High Ground News: UT files for drug manufacturing facility

The University of Health Sciences Center has filed a permit for a new drug manufacturing facility that could be “a huge economic engine for the community,” according to Dr. Kennard Brown, Executive Vice Chancellor and Chief Operations office

Nearly $16 million from UTHSC and $4.5 million from the Plough Foundation are going toward creating The Plough Center for Sterile Drug Delivery Systems, a Good Manufacturing Practice pharmaceutical facility. The facility is to be housed at 208 S. Dudley Street, a former print shop warehouse that the university purchased for a little under $1 million in 2007.
About 17,200 square feet of the 32,000-square foot facility will be converted to house pre-fabricated sterile pods. The 800-square foot pods will be temperature controlled, and the smaller space will allow for complete control over sterilization while preparing, compounding and filling pharmaceuticals at a small scale.
The Plough Center will focus mainly on manufacturing vials, semi-solids, lotions, creams and syringes. Tabletting will be left to the bigger pharmaceutical companies. “We’re just keeping it to those kind of niche things,” Brown said. The facility will also accommodate orphan drugs, or phase 1 clinical trial drugs that are particularly expensive or rarely used and therefore not manufactured in bulk.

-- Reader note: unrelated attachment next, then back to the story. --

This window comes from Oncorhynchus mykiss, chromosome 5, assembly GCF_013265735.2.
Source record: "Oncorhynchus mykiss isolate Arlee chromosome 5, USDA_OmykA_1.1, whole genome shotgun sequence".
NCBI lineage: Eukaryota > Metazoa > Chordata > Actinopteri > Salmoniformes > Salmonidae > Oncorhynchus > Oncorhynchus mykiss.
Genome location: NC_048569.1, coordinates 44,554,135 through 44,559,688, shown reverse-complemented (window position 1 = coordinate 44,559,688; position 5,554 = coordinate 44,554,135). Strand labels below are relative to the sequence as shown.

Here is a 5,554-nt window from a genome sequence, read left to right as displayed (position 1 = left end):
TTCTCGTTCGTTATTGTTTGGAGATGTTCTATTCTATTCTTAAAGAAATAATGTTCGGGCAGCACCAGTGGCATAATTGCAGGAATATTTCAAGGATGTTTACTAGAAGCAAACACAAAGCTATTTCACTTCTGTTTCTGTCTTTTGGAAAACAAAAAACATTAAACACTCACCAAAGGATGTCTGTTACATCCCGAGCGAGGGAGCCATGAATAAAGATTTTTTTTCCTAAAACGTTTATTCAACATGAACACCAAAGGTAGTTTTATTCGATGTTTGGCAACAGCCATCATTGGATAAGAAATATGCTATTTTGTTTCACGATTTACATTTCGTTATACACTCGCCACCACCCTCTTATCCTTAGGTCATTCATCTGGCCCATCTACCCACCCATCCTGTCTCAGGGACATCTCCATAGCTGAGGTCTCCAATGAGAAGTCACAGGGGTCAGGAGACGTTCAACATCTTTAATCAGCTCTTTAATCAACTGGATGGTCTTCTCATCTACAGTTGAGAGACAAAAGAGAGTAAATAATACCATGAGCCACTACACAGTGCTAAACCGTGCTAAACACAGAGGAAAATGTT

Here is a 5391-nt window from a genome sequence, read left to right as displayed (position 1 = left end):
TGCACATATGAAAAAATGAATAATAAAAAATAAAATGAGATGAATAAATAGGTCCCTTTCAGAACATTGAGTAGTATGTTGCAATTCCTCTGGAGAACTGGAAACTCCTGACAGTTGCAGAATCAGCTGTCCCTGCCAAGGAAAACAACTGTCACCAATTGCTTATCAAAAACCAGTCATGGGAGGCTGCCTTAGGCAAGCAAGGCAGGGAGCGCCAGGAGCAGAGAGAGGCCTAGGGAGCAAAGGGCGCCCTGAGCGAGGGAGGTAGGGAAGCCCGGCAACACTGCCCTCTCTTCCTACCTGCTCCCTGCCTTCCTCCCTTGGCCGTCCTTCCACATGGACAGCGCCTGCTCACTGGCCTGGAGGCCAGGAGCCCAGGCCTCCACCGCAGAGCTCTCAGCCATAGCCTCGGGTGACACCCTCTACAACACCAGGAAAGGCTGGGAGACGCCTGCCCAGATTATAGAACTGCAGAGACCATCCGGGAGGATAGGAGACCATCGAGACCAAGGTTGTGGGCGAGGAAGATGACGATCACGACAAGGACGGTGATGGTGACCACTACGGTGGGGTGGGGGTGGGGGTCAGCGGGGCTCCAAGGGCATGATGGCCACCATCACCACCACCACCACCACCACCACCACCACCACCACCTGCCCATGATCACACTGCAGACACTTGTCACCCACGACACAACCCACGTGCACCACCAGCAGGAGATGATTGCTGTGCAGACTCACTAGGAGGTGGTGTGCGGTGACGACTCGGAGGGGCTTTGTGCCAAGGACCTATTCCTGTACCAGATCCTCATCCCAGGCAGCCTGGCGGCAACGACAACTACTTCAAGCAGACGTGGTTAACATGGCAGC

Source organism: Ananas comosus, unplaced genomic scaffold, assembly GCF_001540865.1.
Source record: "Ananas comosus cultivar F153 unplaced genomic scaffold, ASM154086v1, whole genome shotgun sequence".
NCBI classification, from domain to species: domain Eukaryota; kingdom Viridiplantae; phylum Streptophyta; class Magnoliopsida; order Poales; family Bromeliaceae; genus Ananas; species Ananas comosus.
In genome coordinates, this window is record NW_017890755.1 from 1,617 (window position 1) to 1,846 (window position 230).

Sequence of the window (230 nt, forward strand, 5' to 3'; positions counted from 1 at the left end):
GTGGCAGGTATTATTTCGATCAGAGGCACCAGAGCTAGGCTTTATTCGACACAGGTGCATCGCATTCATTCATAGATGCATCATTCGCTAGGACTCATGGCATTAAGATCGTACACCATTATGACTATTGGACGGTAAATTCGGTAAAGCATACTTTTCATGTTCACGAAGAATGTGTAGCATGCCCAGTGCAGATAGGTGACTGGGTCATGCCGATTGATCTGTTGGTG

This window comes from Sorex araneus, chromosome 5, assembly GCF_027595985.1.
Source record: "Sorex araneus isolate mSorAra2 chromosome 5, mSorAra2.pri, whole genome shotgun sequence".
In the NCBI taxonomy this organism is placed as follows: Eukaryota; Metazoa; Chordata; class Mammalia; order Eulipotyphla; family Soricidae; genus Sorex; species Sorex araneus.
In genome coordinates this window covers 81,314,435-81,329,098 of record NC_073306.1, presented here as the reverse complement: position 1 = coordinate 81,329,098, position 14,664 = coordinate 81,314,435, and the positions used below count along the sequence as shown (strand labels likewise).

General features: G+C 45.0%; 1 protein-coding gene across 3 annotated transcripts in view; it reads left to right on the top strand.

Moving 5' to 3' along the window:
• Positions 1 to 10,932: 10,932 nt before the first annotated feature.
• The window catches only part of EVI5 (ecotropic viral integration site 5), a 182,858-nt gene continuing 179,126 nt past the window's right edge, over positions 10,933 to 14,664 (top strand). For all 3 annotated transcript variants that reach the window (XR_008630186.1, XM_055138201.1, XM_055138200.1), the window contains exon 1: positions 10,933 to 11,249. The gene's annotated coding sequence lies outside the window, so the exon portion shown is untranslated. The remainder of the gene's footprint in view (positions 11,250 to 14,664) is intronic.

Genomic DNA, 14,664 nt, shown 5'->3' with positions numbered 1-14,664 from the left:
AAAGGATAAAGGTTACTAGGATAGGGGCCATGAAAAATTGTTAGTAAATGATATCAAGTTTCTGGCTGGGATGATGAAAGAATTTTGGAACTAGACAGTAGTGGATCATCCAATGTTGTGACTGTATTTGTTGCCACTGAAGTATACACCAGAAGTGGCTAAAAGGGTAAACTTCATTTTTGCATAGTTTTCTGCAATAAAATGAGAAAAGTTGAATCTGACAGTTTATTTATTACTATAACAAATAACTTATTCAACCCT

UTHSC has been in the small-batch pharmaceutical manufacturing business for more than 20 years, Robbins said. He took the opportunity to expand that presence because UTHSC now partners with more teaching hospitals than ever before. “All these hospitals use an inordinate amount of drugs, and we know that the pharmaceutical supply chain is not secure,” he said.
In particular, Robbins pointed to an incident at partner hospital St. Thomas in Nashville where tainted drugs from the New England Compounding Center killed 64 people and led to the indictment of 14 professionals. 
Robbins plans to go above and beyond federal safety regulations with this facility, and he is already in preliminary discussions with the Food and Drug Administration to help guide the way to formal commission.
“We can be a one-stop shop so we can do drug formulation, do clinical trials, do animal modeling, move it into phase II patient population clinical trials–all right here in Memphis,” he added.
The development will happen with help from brg3s architects. Construction will begin in September and will perpetuate for the next 12 to 18 months. “

UT files for drug manufacturing facility.


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